What you see is that although polls usually underestimated Trump’s lead, only one–Utah–actually missed the final margin by a significant amount. Utah, of course, was an extremely volatile polling environment because of the various third party candidates surging and receding there; arguably the polls accurately captured Trump’s surge from down by 4 to leading by 10, and projecting that trend through to Election Day would have given a much better match (as it was, the polls stopped five days before the election). The average of polls that exclude third party candidates, interestingly enough, does capture the eventual outcome within uncertainties.
Looking at the margin alone tends to give the state polls a little too much credit, though. The error on the margin between two candidates is twice the error on the total for any one of the candidates, since it depends on the accuracy of the total for both candidates. Because in the states where Trump overperformed the error came almost entirely in his share (that is, the polls predicted Clinton’s correctly, but underestimated Trump’s), several polls predict both the margin and Clinton’s total within their confidence interval, but miss Trump’s share.
Here, again, Utah would be removed from the list entirely if we considered only the two-way race polls (this, combined with the fact that Trump’s overperformances did not come at Clinton’s expense, hints at the reason the state polls were consistently misfit . . . but more on that below). There were only six competitive states in which the polls actually missed, and in all six they did so by correctly predicting Clinton’s percentage but underestimating–in some cases dramatically–Trump’s.
It’s pretty easy to figure out why, and it should have been obvious to those studying the election in advance. Trump, more than Clinton, was hurt by disunion within his party. It makes sense, after all–up until he started running for president as a Republican, his positions had been quite liberal, and Republicans, who claimed to be the party of conservatism and family values, were understandably reluctant to support a liberal who bragged about adultery. However, as the election dragged on and the spectre of a Clinton presidency became more and more real (with ample help from the Republican establishment) those reluctant Republican voters started to swing back into Trump’s camp. In Utah this effect is, in my opinion, very obvious: in a poll ending on 19 October, the day of the third debate, Evan McMullin led by 4 points. That night Clinton very publicly reaffirmed her support for murdering unborn children up until the moment of birth, and Trump led every Utah poll after. The effect was less obvious in other states, but in any case, Trump won because many of those who polled as conservative third-party voters decided to vote Republican when it came down to it.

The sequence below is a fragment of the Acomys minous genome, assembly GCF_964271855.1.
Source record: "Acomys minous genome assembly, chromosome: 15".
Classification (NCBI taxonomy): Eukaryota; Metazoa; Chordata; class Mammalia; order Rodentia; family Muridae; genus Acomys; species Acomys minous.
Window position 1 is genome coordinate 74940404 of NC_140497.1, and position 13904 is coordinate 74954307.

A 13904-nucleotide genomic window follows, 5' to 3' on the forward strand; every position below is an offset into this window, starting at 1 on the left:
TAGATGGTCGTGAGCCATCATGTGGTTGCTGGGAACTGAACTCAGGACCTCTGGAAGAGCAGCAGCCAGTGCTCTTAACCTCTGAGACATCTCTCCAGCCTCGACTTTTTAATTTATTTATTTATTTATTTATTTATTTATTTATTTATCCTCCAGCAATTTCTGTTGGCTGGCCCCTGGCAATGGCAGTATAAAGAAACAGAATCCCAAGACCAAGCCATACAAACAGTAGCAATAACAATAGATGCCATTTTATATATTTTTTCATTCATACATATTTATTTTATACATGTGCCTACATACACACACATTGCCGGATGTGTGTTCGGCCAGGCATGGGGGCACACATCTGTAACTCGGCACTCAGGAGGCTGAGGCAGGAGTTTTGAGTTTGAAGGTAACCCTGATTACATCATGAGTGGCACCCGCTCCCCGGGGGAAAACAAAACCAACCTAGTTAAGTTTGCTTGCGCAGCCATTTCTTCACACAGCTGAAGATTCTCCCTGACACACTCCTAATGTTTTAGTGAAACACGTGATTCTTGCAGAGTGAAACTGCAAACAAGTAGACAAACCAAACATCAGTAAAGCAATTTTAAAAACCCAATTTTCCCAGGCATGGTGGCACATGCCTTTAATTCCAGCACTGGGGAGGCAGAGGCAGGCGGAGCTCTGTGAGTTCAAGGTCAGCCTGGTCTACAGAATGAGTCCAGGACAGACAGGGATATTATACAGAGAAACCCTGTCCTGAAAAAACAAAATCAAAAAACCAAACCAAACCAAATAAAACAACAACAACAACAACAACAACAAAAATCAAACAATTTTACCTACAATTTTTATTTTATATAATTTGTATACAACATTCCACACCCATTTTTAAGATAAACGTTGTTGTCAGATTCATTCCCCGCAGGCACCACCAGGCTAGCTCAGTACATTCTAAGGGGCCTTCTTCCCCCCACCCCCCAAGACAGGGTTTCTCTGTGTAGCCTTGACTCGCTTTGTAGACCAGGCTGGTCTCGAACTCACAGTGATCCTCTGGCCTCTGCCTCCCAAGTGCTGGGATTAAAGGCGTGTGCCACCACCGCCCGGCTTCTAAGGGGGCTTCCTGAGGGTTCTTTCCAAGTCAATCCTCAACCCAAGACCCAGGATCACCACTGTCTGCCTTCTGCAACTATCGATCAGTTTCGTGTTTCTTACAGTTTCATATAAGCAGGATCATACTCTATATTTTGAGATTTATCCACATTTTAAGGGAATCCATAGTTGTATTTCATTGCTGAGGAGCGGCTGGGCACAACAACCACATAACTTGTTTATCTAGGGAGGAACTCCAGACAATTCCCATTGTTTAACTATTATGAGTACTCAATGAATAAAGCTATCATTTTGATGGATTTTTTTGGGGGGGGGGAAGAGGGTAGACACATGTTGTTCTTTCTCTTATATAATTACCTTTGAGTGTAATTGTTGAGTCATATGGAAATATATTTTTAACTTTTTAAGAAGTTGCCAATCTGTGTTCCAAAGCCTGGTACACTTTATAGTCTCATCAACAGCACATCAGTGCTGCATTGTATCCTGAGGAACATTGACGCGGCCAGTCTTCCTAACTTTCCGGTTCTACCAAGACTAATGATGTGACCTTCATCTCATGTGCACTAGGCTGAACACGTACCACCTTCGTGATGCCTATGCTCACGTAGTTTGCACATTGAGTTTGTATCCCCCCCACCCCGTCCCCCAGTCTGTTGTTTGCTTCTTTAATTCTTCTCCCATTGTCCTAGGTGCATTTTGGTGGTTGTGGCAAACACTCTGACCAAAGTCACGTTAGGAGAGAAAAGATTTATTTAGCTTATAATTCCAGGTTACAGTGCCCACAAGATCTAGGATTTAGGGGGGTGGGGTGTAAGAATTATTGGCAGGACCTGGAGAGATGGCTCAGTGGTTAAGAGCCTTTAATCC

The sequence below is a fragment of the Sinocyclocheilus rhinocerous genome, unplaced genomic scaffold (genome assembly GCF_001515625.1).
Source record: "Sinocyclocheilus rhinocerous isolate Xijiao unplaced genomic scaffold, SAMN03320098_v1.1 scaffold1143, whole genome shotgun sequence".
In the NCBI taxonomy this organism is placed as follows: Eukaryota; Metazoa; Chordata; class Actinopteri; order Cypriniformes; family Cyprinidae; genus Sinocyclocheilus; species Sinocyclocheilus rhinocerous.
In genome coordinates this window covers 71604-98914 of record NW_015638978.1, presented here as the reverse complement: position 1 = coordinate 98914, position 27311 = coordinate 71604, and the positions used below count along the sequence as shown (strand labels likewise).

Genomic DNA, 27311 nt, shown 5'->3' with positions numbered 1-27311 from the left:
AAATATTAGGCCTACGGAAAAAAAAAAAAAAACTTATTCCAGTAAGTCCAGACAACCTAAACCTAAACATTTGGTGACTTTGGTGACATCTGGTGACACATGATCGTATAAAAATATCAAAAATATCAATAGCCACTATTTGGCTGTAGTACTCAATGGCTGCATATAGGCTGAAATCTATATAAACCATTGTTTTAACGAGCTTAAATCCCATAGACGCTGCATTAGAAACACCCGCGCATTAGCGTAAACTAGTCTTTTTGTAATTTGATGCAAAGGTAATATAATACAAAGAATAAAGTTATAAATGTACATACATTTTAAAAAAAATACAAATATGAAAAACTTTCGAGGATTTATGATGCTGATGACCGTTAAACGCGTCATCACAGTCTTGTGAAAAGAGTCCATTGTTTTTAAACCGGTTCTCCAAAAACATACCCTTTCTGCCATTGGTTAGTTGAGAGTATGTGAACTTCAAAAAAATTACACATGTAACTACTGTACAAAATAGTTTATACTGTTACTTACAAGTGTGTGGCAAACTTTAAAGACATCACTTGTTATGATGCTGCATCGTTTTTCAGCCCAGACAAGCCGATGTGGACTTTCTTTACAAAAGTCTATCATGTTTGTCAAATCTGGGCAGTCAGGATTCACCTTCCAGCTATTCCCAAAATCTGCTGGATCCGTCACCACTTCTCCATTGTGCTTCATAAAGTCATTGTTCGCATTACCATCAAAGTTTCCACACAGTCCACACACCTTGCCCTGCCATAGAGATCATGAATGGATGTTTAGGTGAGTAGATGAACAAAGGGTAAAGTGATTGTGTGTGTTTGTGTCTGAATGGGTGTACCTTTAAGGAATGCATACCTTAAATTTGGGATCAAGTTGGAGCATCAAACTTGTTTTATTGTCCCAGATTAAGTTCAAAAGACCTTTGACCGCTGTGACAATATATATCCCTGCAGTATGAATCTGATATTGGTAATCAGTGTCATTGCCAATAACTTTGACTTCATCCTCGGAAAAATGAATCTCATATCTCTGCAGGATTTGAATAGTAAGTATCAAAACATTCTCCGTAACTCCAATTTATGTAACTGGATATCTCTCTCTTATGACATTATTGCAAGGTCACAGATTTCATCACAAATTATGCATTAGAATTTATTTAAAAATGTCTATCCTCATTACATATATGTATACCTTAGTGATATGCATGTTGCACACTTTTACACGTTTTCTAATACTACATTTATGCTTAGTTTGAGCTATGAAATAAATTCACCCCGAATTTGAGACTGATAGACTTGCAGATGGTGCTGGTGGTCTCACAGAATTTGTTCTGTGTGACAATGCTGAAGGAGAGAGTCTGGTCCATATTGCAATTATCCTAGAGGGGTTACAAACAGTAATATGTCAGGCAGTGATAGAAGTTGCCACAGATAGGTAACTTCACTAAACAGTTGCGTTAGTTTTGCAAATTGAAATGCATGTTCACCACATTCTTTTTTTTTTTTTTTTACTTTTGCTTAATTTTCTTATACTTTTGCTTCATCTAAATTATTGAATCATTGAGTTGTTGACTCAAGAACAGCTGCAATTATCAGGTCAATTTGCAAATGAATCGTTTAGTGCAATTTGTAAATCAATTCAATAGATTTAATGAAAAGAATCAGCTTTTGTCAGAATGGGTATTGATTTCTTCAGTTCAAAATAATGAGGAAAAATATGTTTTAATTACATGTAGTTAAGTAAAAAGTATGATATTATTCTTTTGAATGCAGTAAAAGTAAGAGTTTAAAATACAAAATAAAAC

This isn’t unique to this election, either. In general, polls that include third-party candidates are considered less reliable than those that only include major-party candidates because third-party voting is so volatile and unpredictable. It’s difficult to account for in modeling turnout, and errors in models, not manipulation or “oversampling” (that bit of ignorance warrants its own post, but all in good time), account for most polling error.
In summary, the national polls and most state polls were correct. In all but one competitive state the polling average correctly predicted the margin, but polls in a handful of competitive states really did fail to predict Trump’s share (but not Clinton’s), and those misses are likely a result of a late shift of third-party voters toward Trump. There’s no grand conspiracy or proof that polls don’t work, merely a set of circumstances that led to the actual errors being almost exclusively fortuitous for one candidate.
It’s simply foolish and ignorant to dismiss all polling out of hand, and far from being evidence against the existence of reliable polling, this election is yet another point in its favor.